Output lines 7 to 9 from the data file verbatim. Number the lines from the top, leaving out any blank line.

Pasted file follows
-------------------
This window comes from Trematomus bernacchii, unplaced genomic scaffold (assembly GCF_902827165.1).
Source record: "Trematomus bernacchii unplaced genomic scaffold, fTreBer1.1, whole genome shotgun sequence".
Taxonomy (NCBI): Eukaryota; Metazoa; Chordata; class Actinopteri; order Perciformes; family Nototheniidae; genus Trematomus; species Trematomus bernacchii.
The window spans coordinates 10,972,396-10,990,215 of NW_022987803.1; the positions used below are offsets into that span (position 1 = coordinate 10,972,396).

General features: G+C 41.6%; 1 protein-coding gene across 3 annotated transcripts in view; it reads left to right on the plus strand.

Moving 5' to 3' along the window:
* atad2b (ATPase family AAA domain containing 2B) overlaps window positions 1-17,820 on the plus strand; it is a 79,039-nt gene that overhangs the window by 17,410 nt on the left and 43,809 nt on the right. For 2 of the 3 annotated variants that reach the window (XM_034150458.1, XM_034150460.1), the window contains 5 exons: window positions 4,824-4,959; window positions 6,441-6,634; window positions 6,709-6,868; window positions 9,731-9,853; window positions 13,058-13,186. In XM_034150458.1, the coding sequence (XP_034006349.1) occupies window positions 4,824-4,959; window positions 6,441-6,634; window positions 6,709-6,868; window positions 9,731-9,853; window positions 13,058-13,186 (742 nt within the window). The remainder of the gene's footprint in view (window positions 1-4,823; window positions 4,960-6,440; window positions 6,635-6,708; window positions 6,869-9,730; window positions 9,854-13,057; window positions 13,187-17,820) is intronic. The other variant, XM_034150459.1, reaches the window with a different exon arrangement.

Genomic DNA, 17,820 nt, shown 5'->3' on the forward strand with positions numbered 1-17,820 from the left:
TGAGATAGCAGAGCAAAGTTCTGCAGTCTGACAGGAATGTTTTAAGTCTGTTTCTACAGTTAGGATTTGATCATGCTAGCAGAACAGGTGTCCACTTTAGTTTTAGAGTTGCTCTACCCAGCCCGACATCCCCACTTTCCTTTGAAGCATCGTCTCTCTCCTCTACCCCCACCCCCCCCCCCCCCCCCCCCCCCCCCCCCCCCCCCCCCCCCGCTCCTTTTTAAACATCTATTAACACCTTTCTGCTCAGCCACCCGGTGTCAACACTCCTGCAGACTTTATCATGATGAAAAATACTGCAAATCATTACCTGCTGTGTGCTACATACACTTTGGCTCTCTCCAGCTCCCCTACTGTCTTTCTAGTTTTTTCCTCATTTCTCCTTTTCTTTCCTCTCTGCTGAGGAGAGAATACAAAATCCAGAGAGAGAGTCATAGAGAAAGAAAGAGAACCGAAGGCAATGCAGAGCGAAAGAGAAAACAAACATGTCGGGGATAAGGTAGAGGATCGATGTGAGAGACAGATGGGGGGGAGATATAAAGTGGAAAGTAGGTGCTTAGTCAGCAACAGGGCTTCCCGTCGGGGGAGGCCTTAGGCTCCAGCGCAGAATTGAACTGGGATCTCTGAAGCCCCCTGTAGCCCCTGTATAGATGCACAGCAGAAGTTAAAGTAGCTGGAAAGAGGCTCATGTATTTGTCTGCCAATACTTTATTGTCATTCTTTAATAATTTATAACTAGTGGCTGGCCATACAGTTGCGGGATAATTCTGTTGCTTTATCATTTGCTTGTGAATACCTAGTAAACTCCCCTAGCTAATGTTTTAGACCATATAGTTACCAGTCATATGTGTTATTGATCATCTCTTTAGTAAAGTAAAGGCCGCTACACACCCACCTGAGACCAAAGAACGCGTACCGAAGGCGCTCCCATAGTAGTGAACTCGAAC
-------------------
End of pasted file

* atad2b (ATPase family AAA domain containing 2B) overlaps window positions 1-17,820 on the plus strand; it is a 79,039-nt gene that overhangs the window by 17,410 nt on the left and 43,809 nt on the right. For 2 of the 3 annotated variants that reach the window (XM_034150458.1, XM_034150460.1), the window contains 5 exons: window positions 4,824-4,959; window positions 6,441-6,634; window positions 6,709-6,868; window positions 9,731-9,853; window positions 13,058-13,186. In XM_034150458.1, the coding sequence (XP_034006349.1) occupies window positions 4,824-4,959; window positions 6,441-6,634; window positions 6,709-6,868; window positions 9,731-9,853; window positions 13,058-13,186 (742 nt within the window). The remainder of the gene's footprint in view (window positions 1-4,823; window positions 4,960-6,440; window positions 6,635-6,708; window positions 6,869-9,730; window positions 9,854-13,057; window positions 13,187-17,820) is intronic. The other variant, XM_034150459.1, reaches the window with a different exon arrangement.

Genomic DNA, 17,820 nt, shown 5'->3' on the forward strand with positions numbered 1-17,820 from the left:
TGAGATAGCAGAGCAAAGTTCTGCAGTCTGACAGGAATGTTTTAAGTCTGTTTCTACAGTTAGGATTTGATCATGCTAGCAGAACAGGTGTCCACTTTAGTTTTAGAGTTGCTCTACCCAGCCCGACATCCCCACTTTCCTTTGAAGCATCGTCTCTCTCCTCTACCCCCACCCCCCCCCCCCCCCCCCCCCCCCCCCCCCCCCCCCCCCCCGCTCCTTTTTAAACATCTATTAACACCTTTCTGCTCAGCCACCCGGTGTCAACACTCCTGCAGACTTTATCATGATGAAAAATACTGCAAATCATTACCTGCTGTGTGCTACATACACTTTGGCTCTCTCCAGCTCCCCTACTGTCTTTCTAGTTTTTTCCTCATTTCTCCTTTTCTTTCCTCTCTGCTGAGGAGAGAATACAAAATCCAGAGAGAGAGTCATAGAGAAAGAAAGAGAACCGAAGGCAATGCAGAGCGAAAGAGAAAACAAACATGTCGGGGATAAGGTAGAGGATCGATGTGAGAGACAGATGGGGGGGAGATATAAAGTGGAAAGTAGGTGCTTAGTCAGCAACAGGGCTTCCCGTCGGGGGAGGCCTTAGGCTCCAGCGCAGAATTGAACTGGGATCTCTGAAGCCCCCTGTAGCCCCTGTATAGATGCACAGCAGAAGTTAAAGTAGCTGGAAAGAGGCTCATGTATTTGTCTGCCAATACTTTATTGTCATTCTTTAATAATTTATAACTAGTGGCTGGCCATACAGTTGCGGGATAATTCTGTTGCTTTATCATTTGCTTGTGAATACCTAGTAAACTCCCCTAGCTAATGTTTTAGACCATATAGTTACCAGTCATATGTGTTATTGATCATCTCTTTAGTAAAGTAAAGGCCGCTACACACCCACCTGAGACCAAAGAACGCGTACCGAAGGCGCTCCCATAGTAGTGAACTCGAAC